As both sides inch closer, the prowess of the Japanese is key, with their tactical leaders and determination. However, it will be an American code breaker who learns of the plan and ensures those in leadership (and in the region) are able to prepare for the attack. What follows is not only a battle of military might, but wits and patience, as both sides fight for their survival in a clash that many have said turned the tide of things in the Pacific theatre. Told with sensational detail and using wonderful characters, Jeff Shaara proves that he is a master in the genre and readers with an interest in military history will surely devour this, even if the end result has been renounced many times before.

One need not be obsessed with the military to enjoy these stories, though an interest in battle and movement of troops and tactical efforts surely helps. Shaara takes these battles that have been key to American military growth and breathes a new life into them, creating characters who live them. It is a ‘now you are here’ approach that allows the reader to feel a part of the action, while still being surrounded with names and locations that may be familiar to them from history texts and recounting of key skirmishes during wartime. I love it and it truly teaches me while entertaining in equal measure.

As with many of his books, Shaara mixes actual historical figures with invented characters. This enriches the book and keeps it exciting for the reader, while also permitting constructed dialogue that may or may not have happened. Shaara’s approach to look at both sides and utilise plots in both military camps helps to give a well-roundedness to the story, adding depth and intrigue. By providing actual historical context in the Afterward, Shaara permits the reader to see where fact met fiction with all those who played a meaningful role in the story itself.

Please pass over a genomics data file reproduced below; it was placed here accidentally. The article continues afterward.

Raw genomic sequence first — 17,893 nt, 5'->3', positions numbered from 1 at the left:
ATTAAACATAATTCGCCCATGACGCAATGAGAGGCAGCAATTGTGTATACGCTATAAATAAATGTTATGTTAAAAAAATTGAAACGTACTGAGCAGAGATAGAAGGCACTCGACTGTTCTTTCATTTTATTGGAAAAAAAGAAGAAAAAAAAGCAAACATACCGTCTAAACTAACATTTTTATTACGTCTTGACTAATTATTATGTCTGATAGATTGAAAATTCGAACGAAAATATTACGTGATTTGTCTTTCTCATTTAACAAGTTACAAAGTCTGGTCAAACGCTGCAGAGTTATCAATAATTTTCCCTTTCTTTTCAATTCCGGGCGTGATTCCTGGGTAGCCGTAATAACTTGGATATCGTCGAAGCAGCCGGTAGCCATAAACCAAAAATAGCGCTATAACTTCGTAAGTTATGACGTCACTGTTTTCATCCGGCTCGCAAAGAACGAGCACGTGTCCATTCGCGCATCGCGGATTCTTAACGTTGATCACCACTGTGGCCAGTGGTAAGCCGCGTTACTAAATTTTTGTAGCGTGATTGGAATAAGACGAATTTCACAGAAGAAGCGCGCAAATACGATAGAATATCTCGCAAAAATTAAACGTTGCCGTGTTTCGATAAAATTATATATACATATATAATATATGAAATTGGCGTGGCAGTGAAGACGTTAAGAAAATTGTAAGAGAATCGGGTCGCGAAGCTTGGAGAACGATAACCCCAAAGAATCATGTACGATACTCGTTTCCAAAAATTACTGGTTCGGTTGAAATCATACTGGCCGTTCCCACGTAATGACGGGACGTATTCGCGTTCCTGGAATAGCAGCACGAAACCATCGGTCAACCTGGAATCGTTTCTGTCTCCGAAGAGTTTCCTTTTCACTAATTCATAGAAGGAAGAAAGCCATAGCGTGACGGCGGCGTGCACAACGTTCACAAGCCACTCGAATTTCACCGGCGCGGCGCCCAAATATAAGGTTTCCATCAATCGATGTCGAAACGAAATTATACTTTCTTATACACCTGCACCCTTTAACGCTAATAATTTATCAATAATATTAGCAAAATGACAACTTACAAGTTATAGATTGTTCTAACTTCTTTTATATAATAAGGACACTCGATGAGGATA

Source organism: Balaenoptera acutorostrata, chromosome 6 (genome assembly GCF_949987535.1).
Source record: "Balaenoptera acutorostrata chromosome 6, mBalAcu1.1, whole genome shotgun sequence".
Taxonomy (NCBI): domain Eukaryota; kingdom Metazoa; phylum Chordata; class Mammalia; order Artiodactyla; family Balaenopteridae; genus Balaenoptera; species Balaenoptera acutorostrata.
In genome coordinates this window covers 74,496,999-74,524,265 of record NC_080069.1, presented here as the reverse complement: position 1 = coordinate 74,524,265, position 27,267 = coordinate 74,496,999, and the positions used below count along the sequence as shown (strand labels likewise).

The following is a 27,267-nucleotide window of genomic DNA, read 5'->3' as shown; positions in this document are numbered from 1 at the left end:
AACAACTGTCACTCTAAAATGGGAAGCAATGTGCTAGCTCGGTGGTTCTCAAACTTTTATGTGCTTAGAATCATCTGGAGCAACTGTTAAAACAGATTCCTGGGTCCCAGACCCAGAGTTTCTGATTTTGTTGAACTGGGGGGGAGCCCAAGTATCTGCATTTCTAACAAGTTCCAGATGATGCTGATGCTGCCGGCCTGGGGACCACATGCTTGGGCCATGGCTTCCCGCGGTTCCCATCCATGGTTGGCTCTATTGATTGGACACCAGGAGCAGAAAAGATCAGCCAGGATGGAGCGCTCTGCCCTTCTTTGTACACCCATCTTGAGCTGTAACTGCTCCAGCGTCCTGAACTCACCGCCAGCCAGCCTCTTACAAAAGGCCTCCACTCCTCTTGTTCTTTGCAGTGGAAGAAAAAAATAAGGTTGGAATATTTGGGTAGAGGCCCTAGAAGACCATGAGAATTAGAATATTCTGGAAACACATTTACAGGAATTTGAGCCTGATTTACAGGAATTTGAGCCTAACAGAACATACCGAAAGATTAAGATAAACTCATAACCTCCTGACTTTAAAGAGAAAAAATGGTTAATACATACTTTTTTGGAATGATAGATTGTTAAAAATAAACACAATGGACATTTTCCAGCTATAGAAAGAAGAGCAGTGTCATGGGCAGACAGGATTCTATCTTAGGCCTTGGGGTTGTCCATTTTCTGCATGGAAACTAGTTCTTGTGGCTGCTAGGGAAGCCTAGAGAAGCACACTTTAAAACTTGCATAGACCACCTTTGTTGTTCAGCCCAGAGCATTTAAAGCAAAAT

I knew little about Midway and even less about many of the men who starred in this piece, but Jeff Shaara made sure I did not leave with the same misunderstandings. His rich delivery of history in an exciting manner left me excited and wanting more, never worried about missing a key part of the narrative. Told from many perspectives, Shaara makes sure the story is thoroughly recounted from all angles, never siding with one group over the other. Each chapter is rich with information, both of the military manoeuvres and those actors involved in things, to the point that the reader can see how much angst and struggle went into the decisions and that this was not simply two sides, hungry for blood and seeking to destroy the other in a sick game. Shaara has always been my go-to for military history with a personal touch and that has not changed. I am happy to invest my time and efforts into his writing. I eagerly await what else he has in store for his large collection of fans.

Kudos, Mr. Shaara, for another winner. You dazzle like no author I’ve known in the genre and I appreciate it greatly.